Introduction: The Centers for Medicaid and Medicare Services (CMS) Bundled Payments for Care Improvement (BPCI) initiative was implemented in 2015. At our private practice, we implemented a retrospective payment model 2 for a 90‐day episode of care for cervical spine and other orthopedic procedures. Under these retrospective payment models, Medicare continues to make fee‐for‐service (FFS) payments but reconciles the total expenditures for the episode with a bundled payment amount as determined by CMS. A payment or recoupment amount is then made by Medicare reflecting the aggregate expenditures compared to the target price. The purpose of the study is to assess the value of the cervical spine CMS bundle at our private practice.
Methods: We utilized the data provided by CMS to compare the total expenditures of cervical spine diagnosis related groups (DRGs) of 471, 472, and 473. Medicare patients who underwent cervical spine surgery between January 2009‐December 2012 were defined as non‐BPCI (n = 88) and were compared to Medicare BPCI patients (n = 40) who had surgery between January 2015‐December 2015. Post‐acute events within the 90 day episode including admission to an IRF or SNF as well as home health (HH) and readmissions were analyzed. Expenditures were converted to 2016 dollars using Consumer Price Index (CPI). Normality of expenditures was assessed using the Manning & Mullahy method and expenditures were subsequently log transformed. Wilcoxon tests and a multivariate generalized estimated equation were used to determine differences between BPCI and non‐BPCI patients as well as assess the independent effects of post‐acute events.
Results: The median expenditure for non‐BPCI patients was $16,566 (IQR $14,604 ‐ $19,951) compared to $18,510 (IQR $15,936‐$23,371) for BPCI patients (p = .02). Compared to non‐BPCI patients BPCI patients had a higher rate of SNF admissions (non‐BPCI 6% vs 7.5% BPCI; p = .23), IRF admissions (non‐BPCI 1% vs. 5% BPCI; p = .68), HH (non‐BPCI 14% vs. 15% BPCI; p = .79) and readmissions (non‐BPCI 9% vs. 12.5% BPCI; p = .54). At the multivariate level, the significantly higher expenditure for BPIC patients persisted and all post acute events were significant, independent drivers of increased cost. After controlling for post acute events, BPCI patients had a 10% increase in expenditures (p = .02). Admissions to an IRF or SNF increased cost 93% (p < .001) and 56% (p < .001), respectively. HH utilization increased expenditures 26% (p < .0001) and 90‐day readmissions increased costs by 45% (p < .0001).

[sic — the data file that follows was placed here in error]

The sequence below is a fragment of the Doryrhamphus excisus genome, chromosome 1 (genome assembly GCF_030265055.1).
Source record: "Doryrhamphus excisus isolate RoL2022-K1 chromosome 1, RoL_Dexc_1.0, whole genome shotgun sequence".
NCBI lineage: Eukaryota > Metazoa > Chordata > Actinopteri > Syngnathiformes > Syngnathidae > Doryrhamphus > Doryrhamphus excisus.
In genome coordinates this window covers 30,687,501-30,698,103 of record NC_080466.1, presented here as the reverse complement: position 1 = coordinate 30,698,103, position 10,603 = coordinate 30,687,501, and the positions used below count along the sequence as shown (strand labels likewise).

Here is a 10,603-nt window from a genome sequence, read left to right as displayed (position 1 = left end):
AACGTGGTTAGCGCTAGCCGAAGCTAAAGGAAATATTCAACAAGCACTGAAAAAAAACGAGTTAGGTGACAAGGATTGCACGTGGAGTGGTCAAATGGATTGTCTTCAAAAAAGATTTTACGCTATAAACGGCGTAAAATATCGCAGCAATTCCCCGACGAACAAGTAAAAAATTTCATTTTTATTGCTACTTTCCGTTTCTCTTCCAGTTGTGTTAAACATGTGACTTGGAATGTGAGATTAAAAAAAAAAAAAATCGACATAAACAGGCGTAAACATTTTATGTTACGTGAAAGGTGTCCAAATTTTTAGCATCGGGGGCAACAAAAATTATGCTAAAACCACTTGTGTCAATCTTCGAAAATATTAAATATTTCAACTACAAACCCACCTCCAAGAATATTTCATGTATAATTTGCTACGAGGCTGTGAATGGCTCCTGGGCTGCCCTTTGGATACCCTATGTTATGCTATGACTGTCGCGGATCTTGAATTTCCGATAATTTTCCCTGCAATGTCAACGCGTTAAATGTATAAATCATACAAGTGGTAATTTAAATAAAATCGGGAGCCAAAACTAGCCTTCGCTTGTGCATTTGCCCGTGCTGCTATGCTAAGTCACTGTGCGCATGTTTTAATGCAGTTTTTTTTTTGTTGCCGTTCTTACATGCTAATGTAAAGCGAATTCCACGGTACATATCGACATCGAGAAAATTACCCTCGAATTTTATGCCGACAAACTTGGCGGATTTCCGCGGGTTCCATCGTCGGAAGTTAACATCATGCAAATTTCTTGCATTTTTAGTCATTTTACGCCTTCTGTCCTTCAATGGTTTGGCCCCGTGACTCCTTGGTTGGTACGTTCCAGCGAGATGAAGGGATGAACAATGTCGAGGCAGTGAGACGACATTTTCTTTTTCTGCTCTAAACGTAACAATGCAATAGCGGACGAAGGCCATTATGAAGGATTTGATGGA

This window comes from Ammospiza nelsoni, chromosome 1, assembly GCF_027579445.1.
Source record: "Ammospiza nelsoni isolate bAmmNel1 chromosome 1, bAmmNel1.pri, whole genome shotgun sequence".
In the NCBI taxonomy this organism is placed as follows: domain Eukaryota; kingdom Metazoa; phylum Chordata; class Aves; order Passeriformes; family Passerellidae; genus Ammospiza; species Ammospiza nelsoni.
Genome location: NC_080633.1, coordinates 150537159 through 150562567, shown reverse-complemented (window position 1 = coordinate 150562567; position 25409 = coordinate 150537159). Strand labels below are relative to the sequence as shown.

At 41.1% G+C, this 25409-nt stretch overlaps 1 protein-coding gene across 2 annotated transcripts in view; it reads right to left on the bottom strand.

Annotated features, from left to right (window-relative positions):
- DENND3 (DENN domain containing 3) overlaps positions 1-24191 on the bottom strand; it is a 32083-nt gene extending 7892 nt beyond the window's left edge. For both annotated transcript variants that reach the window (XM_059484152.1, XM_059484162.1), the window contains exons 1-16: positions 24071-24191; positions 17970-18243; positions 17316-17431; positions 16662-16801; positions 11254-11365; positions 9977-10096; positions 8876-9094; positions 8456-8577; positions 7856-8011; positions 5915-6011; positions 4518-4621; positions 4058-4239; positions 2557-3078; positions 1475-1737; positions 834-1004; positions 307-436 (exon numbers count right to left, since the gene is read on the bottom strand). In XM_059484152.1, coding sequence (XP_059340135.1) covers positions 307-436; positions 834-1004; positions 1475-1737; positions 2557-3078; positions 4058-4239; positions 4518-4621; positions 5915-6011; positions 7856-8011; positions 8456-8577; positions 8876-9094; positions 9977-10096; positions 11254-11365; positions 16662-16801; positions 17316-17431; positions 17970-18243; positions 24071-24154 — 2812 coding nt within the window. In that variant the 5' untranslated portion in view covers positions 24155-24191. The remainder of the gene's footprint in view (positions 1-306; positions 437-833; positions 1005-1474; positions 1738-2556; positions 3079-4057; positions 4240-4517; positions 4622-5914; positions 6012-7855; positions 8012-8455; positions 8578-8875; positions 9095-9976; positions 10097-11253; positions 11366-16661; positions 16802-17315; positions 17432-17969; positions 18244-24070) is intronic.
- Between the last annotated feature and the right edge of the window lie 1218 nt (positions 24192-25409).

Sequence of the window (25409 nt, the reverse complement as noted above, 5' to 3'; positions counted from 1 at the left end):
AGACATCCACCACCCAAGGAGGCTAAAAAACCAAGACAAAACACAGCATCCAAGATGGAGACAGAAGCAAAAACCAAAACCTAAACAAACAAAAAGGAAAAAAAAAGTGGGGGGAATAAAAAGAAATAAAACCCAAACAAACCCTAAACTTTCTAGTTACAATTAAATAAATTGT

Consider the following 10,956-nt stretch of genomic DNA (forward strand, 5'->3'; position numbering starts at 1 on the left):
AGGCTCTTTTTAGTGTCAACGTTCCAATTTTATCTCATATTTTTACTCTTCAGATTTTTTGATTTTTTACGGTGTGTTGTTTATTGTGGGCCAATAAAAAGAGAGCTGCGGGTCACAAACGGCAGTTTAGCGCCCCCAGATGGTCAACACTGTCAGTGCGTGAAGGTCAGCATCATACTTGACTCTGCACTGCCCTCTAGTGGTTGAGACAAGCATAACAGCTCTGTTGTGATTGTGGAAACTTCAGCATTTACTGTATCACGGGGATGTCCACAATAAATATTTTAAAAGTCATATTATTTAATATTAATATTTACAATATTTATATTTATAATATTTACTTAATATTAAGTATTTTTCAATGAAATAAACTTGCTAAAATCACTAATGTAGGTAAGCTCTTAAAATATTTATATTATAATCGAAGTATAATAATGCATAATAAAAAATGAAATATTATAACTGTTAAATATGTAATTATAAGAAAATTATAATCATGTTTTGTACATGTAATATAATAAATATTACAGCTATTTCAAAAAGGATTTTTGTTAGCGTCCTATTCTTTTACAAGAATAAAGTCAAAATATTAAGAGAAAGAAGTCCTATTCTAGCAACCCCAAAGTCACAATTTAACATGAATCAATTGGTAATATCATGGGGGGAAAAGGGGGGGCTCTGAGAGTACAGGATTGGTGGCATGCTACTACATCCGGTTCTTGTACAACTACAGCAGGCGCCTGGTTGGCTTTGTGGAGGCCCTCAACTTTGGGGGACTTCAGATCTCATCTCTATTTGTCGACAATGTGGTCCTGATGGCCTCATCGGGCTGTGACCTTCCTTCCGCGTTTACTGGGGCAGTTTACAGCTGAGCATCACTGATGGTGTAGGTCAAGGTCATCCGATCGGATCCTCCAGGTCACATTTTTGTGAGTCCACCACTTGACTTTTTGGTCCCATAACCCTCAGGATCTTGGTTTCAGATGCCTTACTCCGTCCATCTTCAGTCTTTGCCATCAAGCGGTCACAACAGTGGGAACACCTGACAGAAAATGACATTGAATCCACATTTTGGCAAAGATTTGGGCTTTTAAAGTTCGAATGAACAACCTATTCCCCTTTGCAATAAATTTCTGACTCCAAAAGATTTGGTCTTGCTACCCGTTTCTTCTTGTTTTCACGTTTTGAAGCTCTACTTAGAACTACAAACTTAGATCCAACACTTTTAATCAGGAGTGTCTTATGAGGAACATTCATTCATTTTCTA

Conclusion: The objective of the BPCI initiative was to improve the value of health care, e.g. decreasing cost while improving outcomes. Our institution was only managing the post acute care expenditures and not the acute hospital expenditures. In spite of our best efforts to contain costs with clinical practice guidelines, patient navigators and a BPCI management team, the expenditures were significantly higher for BPCI patients. Furthermore, the outcomes defined as post acute events were not improved. The variability of surgical procedure complexity included in the 471, 472 and 473 DRGs, cervical spine bundles may not be appropriate. We have discontinued BPCI for cervical spine DRGs and are focusing our efforts on defining bundles by specific Current Procedural Terminology® codes.